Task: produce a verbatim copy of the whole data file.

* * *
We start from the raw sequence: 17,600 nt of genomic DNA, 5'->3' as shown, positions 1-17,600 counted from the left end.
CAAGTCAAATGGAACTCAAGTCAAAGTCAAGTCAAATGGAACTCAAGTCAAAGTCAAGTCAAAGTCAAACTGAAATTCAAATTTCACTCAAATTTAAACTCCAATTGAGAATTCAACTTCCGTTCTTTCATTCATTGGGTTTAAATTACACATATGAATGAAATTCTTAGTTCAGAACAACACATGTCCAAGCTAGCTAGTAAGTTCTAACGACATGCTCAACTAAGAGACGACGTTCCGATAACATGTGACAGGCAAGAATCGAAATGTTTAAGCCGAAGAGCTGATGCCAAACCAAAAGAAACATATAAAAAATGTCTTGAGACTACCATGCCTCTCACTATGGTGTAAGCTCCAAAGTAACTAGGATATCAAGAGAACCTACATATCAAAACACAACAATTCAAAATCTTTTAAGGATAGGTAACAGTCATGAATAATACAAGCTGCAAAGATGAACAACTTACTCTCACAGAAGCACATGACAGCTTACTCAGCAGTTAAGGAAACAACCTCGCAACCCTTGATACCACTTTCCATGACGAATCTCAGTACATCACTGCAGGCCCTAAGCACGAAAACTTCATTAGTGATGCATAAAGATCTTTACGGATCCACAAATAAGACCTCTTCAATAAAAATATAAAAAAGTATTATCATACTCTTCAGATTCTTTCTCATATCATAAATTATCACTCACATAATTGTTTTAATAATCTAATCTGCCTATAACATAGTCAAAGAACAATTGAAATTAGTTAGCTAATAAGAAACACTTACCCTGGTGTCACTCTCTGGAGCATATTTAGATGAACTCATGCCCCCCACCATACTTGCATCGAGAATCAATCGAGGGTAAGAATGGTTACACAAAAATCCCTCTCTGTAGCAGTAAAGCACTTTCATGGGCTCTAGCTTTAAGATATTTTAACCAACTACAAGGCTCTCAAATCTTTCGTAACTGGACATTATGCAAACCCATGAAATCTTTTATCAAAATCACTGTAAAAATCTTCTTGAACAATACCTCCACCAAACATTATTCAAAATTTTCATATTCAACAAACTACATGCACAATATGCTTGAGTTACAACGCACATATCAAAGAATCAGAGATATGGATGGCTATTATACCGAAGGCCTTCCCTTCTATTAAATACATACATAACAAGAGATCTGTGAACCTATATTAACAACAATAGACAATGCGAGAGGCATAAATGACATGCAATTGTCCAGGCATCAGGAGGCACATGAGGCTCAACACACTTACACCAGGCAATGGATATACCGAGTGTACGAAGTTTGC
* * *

We start from the raw sequence: 17,600 nt of genomic DNA, 5'->3' as shown, positions 1-17,600 counted from the left end.
CAAGTCAAATGGAACTCAAGTCAAAGTCAAGTCAAATGGAACTCAAGTCAAAGTCAAGTCAAAGTCAAACTGAAATTCAAATTTCACTCAAATTTAAACTCCAATTGAGAATTCAACTTCCGTTCTTTCATTCATTGGGTTTAAATTACACATATGAATGAAATTCTTAGTTCAGAACAACACATGTCCAAGCTAGCTAGTAAGTTCTAACGACATGCTCAACTAAGAGACGACGTTCCGATAACATGTGACAGGCAAGAATCGAAATGTTTAAGCCGAAGAGCTGATGCCAAACCAAAAGAAACATATAAAAAATGTCTTGAGACTACCATGCCTCTCACTATGGTGTAAGCTCCAAAGTAACTAGGATATCAAGAGAACCTACATATCAAAACACAACAATTCAAAATCTTTTAAGGATAGGTAACAGTCATGAATAATACAAGCTGCAAAGATGAACAACTTACTCTCACAGAAGCACATGACAGCTTACTCAGCAGTTAAGGAAACAACCTCGCAACCCTTGATACCACTTTCCATGACGAATCTCAGTACATCACTGCAGGCCCTAAGCACGAAAACTTCATTAGTGATGCATAAAGATCTTTACGGATCCACAAATAAGACCTCTTCAATAAAAATATAAAAAAGTATTATCATACTCTTCAGATTCTTTCTCATATCATAAATTATCACTCACATAATTGTTTTAATAATCTAATCTGCCTATAACATAGTCAAAGAACAATTGAAATTAGTTAGCTAATAAGAAACACTTACCCTGGTGTCACTCTCTGGAGCATATTTAGATGAACTCATGCCCCCCACCATACTTGCATCGAGAATCAATCGAGGGTAAGAATGGTTACACAAAAATCCCTCTCTGTAGCAGTAAAGCACTTTCATGGGCTCTAGCTTTAAGATATTTTAACCAACTACAAGGCTCTCAAATCTTTCGTAACTGGACATTATGCAAACCCATGAAATCTTTTATCAAAATCACTGTAAAAATCTTCTTGAACAATACCTCCACCAAACATTATTCAAAATTTTCATATTCAACAAACTACATGCACAATATGCTTGAGTTACAACGCACATATCAAAGAATCAGAGATATGGATGGCTATTATACCGAAGGCCTTCCCTTCTATTAAATACATACATAACAAGAGATCTGTGAACCTATATTAACAACAATAGACAATGCGAGAGGCATAAATGACATGCAATTGTCCAGGCATCAGGAGGCACATGAGGCTCAACACACTTACACCAGGCAATGGATATACCGAGTGTACGAAGTTTGC